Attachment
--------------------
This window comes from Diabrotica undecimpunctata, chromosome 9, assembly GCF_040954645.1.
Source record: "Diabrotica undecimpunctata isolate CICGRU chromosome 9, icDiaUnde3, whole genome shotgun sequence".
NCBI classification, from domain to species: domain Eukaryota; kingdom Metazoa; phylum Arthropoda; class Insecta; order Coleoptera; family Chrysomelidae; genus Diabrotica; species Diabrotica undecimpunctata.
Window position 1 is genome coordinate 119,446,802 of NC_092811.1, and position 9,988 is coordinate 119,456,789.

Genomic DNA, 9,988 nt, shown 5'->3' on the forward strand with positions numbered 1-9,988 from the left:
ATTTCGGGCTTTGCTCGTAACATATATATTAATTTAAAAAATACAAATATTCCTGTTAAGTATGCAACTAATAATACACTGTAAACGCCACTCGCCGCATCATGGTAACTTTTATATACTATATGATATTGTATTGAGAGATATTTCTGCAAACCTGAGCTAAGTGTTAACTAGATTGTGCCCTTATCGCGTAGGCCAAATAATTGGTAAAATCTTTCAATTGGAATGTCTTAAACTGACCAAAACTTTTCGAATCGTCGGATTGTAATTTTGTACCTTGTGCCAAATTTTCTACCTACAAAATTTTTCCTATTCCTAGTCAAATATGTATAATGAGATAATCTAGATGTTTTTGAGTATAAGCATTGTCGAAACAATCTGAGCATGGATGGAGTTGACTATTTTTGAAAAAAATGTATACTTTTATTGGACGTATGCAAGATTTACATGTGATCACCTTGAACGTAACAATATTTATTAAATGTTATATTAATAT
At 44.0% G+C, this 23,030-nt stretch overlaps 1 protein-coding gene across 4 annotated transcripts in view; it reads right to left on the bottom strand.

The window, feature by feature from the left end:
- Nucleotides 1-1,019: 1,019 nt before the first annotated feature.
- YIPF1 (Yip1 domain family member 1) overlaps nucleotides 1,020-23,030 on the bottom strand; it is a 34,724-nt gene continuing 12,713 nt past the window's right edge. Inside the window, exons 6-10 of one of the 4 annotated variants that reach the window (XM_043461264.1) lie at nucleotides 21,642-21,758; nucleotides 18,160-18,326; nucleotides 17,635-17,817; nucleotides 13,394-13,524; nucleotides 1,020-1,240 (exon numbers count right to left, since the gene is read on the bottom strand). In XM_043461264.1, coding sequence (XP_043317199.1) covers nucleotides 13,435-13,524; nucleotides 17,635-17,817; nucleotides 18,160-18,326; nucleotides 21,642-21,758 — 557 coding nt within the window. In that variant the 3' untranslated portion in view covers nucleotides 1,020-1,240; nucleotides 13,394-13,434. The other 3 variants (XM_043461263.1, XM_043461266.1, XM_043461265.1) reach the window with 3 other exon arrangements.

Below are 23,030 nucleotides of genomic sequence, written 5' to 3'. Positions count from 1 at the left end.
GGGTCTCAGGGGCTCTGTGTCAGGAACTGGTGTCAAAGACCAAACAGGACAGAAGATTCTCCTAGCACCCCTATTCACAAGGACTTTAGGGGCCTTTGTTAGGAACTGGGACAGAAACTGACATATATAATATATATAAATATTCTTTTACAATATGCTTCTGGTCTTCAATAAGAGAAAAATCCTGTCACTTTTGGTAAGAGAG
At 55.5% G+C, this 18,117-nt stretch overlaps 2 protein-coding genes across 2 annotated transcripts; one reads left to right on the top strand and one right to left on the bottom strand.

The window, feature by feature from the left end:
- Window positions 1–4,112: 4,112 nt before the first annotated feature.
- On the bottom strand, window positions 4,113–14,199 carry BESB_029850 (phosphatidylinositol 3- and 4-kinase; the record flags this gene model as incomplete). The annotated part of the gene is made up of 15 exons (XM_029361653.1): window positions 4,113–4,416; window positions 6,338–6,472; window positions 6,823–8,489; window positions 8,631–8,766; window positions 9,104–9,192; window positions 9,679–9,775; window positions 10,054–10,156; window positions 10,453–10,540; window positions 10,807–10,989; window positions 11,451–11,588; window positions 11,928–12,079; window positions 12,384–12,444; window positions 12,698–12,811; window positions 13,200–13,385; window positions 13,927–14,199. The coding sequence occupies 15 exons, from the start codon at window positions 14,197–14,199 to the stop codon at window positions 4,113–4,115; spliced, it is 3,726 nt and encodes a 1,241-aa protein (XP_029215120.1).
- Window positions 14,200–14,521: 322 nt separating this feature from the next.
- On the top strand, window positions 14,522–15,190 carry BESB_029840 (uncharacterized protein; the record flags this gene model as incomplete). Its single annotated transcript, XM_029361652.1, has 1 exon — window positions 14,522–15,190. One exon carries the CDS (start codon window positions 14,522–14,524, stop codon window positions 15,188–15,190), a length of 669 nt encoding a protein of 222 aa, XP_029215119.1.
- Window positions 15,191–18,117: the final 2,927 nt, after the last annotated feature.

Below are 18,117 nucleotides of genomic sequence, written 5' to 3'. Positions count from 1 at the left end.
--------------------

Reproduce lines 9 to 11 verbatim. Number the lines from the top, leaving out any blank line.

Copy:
- Nucleotides 1-1,019: 1,019 nt before the first annotated feature.
- YIPF1 (Yip1 domain family member 1) overlaps nucleotides 1,020-23,030 on the bottom strand; it is a 34,724-nt gene continuing 12,713 nt past the window's right edge. Inside the window, exons 6-10 of one of the 4 annotated variants that reach the window (XM_043461264.1) lie at nucleotides 21,642-21,758; nucleotides 18,160-18,326; nucleotides 17,635-17,817; nucleotides 13,394-13,524; nucleotides 1,020-1,240 (exon numbers count right to left, since the gene is read on the bottom strand). In XM_043461264.1, coding sequence (XP_043317199.1) covers nucleotides 13,435-13,524; nucleotides 17,635-17,817; nucleotides 18,160-18,326; nucleotides 21,642-21,758 — 557 coding nt within the window. In that variant the 3' untranslated portion in view covers nucleotides 1,020-1,240; nucleotides 13,394-13,434. The other 3 variants (XM_043461263.1, XM_043461266.1, XM_043461265.1) reach the window with 3 other exon arrangements.

Below are 23,030 nucleotides of genomic sequence, written 5' to 3'. Positions count from 1 at the left end.